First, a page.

We went inside to a waiting area wallpapered in pastels, and sat among sterile plastic plants. I sat opposite a poster with a picture of Jesus’ pious face and a Bible verse: “Stand fast therefore in the liberty by which Christ has made us free, and do not be entangled again with a yoke of bondage. Galatians 5:1.” My mother filled out the intake paperwork. After turning it in to the receptionist, she came and stood over me. I looked up. “Give me a hug.” Her face was tight and tired. I said nothing as I rose and draped my arms around her for a brief moment, suddenly feeling my growing anxiety shift. I was now angry at her for following through on her threat of long-term treatment. “Bye,” my sullen response reflected my resentment. “Goodbye, honey, we’ll see you soon,” my dad whispered into my hair as we embraced. I rested a moment, enjoying the cocoon of his arms, until he pulled away, tears in his eyes that elicited tears in my own. I blinked them away. I wanted to cling to him, like I did when I was small and he had to go away on a business trip. But I wasn’t seven anymore. I was seventeen, almost an adult. I had to wake up to this reality I had created that no one was going to rescue me from. I felt alone, like I was being abandoned, although I could only blame myself. They both turned and left, resignation reflected in their hunched shoulders. My parents knew what I didn’t; that it would be months before I would speak to them in normal conversation again. I watched them drive away as I sat back down, trying to settle myself and the emotions that already threatened to engulf me. I was facing a six-month stay, minimum. I expected another spa-like vacation from reality like my first rehab, but I could already sense that my bubble of fantasy was about to burst. 

Mrs. McInnis, a senior staff member, entered the waiting room. Her thick coke-bottle glasses magnified her gray eyes and dominated her face. “Natalie?” I stood and followed her to an office in the back. We entered, and she shut the door on my freedom, and my old life. 

A preppily-dressed teenage girl sat in a chair by the window, framed by the overcast sky. Mrs. McInnis gestured for me to sit in a vacant chair. The girl didn’t smile. Her straight, light-brown hair was pulled back in a severe ponytail that emphasized her long, oval face. I glanced over at her, expecting some kind of greeting. All I got was her trenchant gaze. I felt awkward, as I compared her crisp blouse, tailored pants, and loafers to my pot-head uniform: a plaid shirt over a Grateful Dead t-shirt, ripped jeans, and combat boots.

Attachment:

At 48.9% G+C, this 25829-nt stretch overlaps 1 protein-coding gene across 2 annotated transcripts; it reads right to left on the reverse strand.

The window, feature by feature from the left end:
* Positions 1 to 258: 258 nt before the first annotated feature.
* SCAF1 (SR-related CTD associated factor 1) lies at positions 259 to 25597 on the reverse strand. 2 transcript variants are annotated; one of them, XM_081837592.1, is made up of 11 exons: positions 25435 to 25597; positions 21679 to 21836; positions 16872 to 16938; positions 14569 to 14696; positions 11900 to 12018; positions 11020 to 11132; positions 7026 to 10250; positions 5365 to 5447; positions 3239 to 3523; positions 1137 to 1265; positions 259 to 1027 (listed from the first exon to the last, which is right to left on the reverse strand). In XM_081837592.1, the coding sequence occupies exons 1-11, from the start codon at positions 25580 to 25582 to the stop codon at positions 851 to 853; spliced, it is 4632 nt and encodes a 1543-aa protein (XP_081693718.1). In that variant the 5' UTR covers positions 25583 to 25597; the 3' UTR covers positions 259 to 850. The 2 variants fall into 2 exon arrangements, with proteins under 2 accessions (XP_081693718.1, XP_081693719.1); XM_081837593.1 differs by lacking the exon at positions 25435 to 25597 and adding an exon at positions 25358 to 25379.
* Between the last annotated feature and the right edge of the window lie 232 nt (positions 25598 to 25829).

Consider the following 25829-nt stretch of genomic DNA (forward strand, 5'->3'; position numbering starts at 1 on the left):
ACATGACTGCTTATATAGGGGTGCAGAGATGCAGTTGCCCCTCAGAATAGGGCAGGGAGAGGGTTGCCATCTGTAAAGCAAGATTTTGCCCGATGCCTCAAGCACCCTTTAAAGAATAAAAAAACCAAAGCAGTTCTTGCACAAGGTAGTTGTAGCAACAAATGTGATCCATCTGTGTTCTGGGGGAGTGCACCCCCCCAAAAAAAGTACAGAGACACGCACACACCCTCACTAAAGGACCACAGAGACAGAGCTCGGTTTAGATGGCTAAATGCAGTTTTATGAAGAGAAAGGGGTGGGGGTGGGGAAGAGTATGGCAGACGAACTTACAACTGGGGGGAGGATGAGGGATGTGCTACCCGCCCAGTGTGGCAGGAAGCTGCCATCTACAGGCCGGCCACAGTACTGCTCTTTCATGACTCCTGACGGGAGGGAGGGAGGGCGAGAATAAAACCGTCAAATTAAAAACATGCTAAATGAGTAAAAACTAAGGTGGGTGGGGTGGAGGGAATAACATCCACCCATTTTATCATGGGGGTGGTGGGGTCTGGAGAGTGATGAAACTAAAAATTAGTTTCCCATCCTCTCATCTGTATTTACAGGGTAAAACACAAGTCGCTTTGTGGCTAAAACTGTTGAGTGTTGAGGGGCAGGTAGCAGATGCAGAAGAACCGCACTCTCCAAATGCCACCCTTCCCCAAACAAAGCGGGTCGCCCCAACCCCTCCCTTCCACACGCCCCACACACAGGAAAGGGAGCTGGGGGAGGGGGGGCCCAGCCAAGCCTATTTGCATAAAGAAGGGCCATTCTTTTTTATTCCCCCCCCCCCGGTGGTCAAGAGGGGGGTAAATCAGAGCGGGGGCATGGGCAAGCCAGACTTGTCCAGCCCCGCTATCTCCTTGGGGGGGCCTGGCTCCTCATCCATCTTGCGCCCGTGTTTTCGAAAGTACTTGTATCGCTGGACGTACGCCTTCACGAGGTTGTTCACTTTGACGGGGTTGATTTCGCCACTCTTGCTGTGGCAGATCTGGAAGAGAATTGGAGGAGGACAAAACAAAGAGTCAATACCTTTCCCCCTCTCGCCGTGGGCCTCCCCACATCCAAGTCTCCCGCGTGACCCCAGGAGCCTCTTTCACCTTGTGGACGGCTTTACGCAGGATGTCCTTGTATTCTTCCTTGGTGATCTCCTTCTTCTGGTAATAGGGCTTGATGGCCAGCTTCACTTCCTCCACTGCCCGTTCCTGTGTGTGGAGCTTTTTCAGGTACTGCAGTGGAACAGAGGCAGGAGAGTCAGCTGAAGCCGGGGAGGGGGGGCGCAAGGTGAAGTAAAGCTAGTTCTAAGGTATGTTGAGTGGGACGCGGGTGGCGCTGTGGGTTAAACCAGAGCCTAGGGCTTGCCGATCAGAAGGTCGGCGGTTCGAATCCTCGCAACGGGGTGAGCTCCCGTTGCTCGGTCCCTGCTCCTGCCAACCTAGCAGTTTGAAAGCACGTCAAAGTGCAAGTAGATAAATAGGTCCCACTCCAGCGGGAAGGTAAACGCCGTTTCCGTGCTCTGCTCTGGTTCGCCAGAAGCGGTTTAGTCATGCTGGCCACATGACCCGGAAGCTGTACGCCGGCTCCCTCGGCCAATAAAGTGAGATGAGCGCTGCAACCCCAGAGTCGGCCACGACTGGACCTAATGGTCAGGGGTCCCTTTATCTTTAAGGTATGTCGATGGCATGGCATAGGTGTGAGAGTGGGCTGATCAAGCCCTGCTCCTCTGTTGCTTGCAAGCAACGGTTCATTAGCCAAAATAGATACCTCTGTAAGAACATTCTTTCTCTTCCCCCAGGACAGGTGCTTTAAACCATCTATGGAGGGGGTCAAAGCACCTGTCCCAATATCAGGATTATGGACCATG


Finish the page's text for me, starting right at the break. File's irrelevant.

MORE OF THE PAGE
“Natalie, this is Jenna, one of our clients currently in treatment,” Mrs. McInnis said as she sat down. “Jenna has been in Last Chance nine months and is a stellar example of a straight young woman. She is also a faithful Christian.” Jenna smiled at Mrs. McInnis and then finally acknowledged me with a nod. Mrs. McInnis got a stack of papers in order. “We have a lot to go over with you, so pay attention. Jenna, please start with the Twelve Steps.”

Jenna cleared her throat and began to read. I had been recently exposed to the Twelve Steps in Jefferson Hall, but these steps were different. The words Jesus Christ were used instead of Higher Power. After each step, Jenna read an accompanying Bible verse. Then she recited Last Chance’s slogans. “Think, think, think: ‘Do not think of yourself more highly than you ought, but rather think of yourself with sober judgment. Romans 12:3.’” 

“Thank you. Now please read the rules.” Mrs. McInnis glanced at me. “There are seventy-one, and you are required to memorize them all.” My eyes widened as I did my best to stay calm, and not show any reaction. I began to feel uncomfortable in my chair; my pants felt too tight. I shifted my legs.

Jenna continued reading in a pragmatic voice. “One. Honesty is the first and most important rule. Two. No newcomers talking to newcomers. Three. Pay attention to the person who is talking.” As she read, anger rose in my chest. I felt overwhelmed, drowning in a sea of twelve steps, seventy-one rules, and countless Bible verses. I wished for escape; I wished I was stoned.  As Jenna continued reading, I imagined tackling her with superhuman force and using her body as a shield to break the window and escape to freedom. My fantasy of exodus evaporated as I looked from Jenna to Mrs. McInnis, suddenly seeing them as they were in truth, my jailors. In an instant, I felt small, vulnerable, and trapped. Everything in the room seemed to grow larger: Jenna, Mrs. McInnis, the wooden desk along the wall; yet I felt like I was shrinking, down, down, as my chair grew and grew.